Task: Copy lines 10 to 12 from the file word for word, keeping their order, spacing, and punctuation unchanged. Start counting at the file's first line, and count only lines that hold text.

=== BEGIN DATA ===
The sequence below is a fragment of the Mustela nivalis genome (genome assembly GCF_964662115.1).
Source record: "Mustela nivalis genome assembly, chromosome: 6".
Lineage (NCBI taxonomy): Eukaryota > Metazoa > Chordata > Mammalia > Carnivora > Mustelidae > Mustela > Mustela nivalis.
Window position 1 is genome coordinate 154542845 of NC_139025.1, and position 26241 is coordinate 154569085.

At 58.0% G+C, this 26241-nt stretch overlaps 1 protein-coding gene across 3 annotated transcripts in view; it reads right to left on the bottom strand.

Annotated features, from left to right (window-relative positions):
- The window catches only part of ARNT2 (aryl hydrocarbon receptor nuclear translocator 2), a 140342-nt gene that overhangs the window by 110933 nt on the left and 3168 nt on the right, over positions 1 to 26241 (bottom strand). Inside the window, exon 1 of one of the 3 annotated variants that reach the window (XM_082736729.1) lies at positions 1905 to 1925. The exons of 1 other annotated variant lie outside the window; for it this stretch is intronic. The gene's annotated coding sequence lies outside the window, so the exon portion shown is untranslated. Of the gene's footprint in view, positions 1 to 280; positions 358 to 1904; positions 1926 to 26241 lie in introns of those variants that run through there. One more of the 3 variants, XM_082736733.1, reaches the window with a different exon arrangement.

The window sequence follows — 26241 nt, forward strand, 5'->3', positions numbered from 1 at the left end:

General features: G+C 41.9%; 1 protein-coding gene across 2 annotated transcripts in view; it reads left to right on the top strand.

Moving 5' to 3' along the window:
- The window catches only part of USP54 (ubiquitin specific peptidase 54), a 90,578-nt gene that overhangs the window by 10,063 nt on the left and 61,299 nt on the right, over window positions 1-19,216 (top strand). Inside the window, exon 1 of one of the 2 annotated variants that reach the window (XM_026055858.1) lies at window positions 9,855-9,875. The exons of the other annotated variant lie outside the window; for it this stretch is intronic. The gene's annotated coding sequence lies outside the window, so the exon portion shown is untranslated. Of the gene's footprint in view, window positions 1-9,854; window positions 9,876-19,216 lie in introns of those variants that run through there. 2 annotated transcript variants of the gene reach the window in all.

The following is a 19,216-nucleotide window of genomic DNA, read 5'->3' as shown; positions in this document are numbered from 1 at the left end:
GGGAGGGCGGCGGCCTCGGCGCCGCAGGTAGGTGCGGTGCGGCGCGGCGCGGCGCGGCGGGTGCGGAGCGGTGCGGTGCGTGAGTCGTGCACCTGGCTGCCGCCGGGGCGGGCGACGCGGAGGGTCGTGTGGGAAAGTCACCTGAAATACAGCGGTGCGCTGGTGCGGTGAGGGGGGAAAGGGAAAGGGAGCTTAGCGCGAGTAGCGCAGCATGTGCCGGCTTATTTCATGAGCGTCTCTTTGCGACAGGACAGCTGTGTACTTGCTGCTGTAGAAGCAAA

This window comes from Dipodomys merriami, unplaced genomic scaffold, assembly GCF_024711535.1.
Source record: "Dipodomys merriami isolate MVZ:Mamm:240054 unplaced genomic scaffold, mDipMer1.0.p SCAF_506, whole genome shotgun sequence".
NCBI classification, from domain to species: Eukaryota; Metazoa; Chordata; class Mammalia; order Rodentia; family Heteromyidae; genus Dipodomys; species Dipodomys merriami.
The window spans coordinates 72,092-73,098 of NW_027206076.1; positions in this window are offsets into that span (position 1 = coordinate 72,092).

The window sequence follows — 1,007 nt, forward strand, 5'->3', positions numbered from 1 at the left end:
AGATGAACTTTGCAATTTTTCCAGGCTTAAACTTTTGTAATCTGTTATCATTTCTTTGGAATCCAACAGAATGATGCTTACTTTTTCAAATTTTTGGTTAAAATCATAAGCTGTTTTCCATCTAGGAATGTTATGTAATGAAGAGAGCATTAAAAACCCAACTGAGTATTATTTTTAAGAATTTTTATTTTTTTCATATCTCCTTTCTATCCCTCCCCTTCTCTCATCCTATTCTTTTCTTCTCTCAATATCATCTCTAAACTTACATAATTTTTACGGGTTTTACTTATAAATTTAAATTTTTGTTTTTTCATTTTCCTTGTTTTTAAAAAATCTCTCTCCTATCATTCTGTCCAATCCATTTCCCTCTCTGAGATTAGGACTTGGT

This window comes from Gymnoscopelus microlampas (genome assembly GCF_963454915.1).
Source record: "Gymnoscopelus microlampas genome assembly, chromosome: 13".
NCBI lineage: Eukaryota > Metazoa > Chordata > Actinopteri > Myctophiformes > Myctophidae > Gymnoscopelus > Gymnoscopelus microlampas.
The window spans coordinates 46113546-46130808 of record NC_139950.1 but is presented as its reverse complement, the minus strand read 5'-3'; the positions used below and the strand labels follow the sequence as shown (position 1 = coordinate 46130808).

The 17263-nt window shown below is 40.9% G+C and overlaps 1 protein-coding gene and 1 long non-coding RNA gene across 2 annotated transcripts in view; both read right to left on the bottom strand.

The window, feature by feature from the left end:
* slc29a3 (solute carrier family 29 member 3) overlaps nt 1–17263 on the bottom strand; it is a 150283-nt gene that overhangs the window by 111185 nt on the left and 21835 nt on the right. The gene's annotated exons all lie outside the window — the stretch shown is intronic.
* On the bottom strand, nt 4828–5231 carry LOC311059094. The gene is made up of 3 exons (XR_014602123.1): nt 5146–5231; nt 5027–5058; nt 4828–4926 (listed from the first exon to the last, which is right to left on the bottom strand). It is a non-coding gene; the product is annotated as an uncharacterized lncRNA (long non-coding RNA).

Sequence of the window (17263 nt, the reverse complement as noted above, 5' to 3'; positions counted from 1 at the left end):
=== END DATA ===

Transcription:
Moving 5' to 3' along the window:
- The window catches only part of USP54 (ubiquitin specific peptidase 54), a 90,578-nt gene that overhangs the window by 10,063 nt on the left and 61,299 nt on the right, over window positions 1-19,216 (top strand). Inside the window, exon 1 of one of the 2 annotated variants that reach the window (XM_026055858.1) lies at window positions 9,855-9,875. The exons of the other annotated variant lie outside the window; for it this stretch is intronic. The gene's annotated coding sequence lies outside the window, so the exon portion shown is untranslated. Of the gene's footprint in view, window positions 1-9,854; window positions 9,876-19,216 lie in introns of those variants that run through there. 2 annotated transcript variants of the gene reach the window in all.

The following is a 19,216-nucleotide window of genomic DNA, read 5'->3' as shown; positions in this document are numbered from 1 at the left end: